The Pennsylvania Bar Association has issued Formal Opinion 2014-300, a comprehensive opinion addressing numerous ethical issues involved in attorneys' use of social media. The 18 page opinion covers many areas that have plagued lawyers in their use of social media, and provides some guidance to help attorneys navigate what some have seen as hazardous territory.
Pennsylvania Bar members can obtain a complete copy of the opinion from the Pennsylvania Bar site, but here are the conclusions contained in the opinion:
1. Attorneys may advise clients about the content of their social networking websites, including the removal or addition of information.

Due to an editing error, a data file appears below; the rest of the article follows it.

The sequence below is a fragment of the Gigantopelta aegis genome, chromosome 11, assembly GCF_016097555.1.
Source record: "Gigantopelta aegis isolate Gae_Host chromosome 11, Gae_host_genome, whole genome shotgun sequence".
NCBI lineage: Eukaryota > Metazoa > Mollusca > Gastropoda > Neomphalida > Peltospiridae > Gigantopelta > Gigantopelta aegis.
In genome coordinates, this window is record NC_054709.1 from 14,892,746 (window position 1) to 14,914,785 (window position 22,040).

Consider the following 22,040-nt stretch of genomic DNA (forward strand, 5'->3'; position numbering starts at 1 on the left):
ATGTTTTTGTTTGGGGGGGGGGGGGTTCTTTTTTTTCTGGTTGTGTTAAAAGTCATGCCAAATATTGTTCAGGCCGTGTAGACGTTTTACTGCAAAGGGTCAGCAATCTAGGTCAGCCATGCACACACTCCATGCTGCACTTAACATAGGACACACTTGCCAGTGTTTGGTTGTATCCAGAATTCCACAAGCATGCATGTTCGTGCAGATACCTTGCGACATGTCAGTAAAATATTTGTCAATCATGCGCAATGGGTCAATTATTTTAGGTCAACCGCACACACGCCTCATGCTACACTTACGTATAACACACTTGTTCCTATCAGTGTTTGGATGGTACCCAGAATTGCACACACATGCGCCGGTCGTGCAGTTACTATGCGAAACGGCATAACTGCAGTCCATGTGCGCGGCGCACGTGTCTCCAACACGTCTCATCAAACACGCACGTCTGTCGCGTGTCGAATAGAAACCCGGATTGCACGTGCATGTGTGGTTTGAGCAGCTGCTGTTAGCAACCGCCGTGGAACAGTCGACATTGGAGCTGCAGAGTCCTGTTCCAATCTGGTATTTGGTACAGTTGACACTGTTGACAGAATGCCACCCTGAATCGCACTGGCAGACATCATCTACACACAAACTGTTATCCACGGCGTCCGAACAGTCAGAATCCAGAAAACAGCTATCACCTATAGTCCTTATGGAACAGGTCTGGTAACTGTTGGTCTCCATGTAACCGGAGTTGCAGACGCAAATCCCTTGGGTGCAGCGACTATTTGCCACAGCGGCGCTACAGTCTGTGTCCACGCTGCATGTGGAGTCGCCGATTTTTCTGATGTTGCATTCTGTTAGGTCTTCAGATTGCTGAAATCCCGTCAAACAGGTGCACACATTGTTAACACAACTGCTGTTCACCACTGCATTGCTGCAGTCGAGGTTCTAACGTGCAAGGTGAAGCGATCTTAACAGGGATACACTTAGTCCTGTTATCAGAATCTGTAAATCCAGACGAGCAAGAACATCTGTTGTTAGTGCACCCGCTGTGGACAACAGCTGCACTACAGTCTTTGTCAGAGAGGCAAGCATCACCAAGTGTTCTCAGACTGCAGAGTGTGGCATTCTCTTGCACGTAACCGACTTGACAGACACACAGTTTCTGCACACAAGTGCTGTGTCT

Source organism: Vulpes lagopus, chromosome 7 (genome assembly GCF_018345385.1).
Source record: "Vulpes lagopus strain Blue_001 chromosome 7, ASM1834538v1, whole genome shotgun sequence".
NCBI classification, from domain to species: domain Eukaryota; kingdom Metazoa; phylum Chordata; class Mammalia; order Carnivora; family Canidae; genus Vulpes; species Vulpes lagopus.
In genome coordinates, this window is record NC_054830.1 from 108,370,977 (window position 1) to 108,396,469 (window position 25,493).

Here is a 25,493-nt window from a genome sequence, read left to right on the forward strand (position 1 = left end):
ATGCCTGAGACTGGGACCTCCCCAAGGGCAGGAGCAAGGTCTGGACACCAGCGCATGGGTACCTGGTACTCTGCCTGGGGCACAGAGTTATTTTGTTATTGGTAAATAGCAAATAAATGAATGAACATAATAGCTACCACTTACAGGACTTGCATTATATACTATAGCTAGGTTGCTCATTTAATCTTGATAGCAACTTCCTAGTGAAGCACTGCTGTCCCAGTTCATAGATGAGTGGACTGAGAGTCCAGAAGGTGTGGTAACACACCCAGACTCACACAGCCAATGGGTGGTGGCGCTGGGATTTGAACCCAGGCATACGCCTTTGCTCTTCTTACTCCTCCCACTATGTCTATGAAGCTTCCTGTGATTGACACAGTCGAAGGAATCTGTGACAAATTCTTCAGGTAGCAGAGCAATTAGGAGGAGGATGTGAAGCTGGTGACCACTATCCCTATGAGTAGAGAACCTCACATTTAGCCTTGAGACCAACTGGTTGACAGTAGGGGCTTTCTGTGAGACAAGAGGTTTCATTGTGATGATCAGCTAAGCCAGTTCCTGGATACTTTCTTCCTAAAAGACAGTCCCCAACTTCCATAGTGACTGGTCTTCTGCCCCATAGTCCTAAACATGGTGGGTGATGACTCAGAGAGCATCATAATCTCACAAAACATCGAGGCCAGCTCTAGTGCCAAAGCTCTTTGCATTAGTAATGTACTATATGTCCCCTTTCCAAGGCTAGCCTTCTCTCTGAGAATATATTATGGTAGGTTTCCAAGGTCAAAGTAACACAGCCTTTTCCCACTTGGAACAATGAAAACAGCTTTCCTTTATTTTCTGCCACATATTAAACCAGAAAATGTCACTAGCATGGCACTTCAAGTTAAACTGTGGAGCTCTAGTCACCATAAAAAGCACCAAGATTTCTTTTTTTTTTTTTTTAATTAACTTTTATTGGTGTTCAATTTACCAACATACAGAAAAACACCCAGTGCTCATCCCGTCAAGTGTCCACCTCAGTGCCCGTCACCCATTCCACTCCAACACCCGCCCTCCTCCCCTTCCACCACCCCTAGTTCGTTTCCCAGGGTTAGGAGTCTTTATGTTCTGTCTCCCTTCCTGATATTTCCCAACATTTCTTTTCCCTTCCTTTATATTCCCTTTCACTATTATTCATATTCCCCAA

2. Attorneys may connect with clients and former clients.
3. Attorneys may not contact a represented person through social networking websites.
4. Although attorneys may contact an unrepresented person through social networking websites, they may not use a pretextual basis for viewing otherwise private information on social networking websites.
5. Attorneys may use information on social networking websites in a dispute.
6. Attorneys may accept client reviews but must monitor those reviews for accuracy.
7. Attorneys may generally comment or respond to reviews or endorsements, and may
solicit such endorsements.
8. Attorneys may generally endorse other attorneys on social networking websites.
9. Attorneys may review a juror’s Internet presence.
10. Attorneys may connect with judges on social networking websites provided the purpose
is not to influence the judge in carrying out his or her official duties.